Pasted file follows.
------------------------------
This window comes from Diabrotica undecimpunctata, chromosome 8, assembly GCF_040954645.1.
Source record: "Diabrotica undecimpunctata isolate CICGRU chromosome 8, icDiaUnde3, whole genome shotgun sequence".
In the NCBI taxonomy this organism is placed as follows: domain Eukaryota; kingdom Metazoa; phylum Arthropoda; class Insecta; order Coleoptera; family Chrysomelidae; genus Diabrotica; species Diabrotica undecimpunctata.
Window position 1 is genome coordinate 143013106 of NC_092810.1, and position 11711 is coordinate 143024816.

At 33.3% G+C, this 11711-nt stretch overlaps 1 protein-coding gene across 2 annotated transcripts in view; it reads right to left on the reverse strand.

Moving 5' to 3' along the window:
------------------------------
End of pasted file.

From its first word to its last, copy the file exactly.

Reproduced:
This window comes from Diabrotica undecimpunctata, chromosome 8, assembly GCF_040954645.1.
Source record: "Diabrotica undecimpunctata isolate CICGRU chromosome 8, icDiaUnde3, whole genome shotgun sequence".
In the NCBI taxonomy this organism is placed as follows: domain Eukaryota; kingdom Metazoa; phylum Arthropoda; class Insecta; order Coleoptera; family Chrysomelidae; genus Diabrotica; species Diabrotica undecimpunctata.
Window position 1 is genome coordinate 143013106 of NC_092810.1, and position 11711 is coordinate 143024816.

At 33.3% G+C, this 11711-nt stretch overlaps 1 protein-coding gene across 2 annotated transcripts in view; it reads right to left on the reverse strand.

Moving 5' to 3' along the window: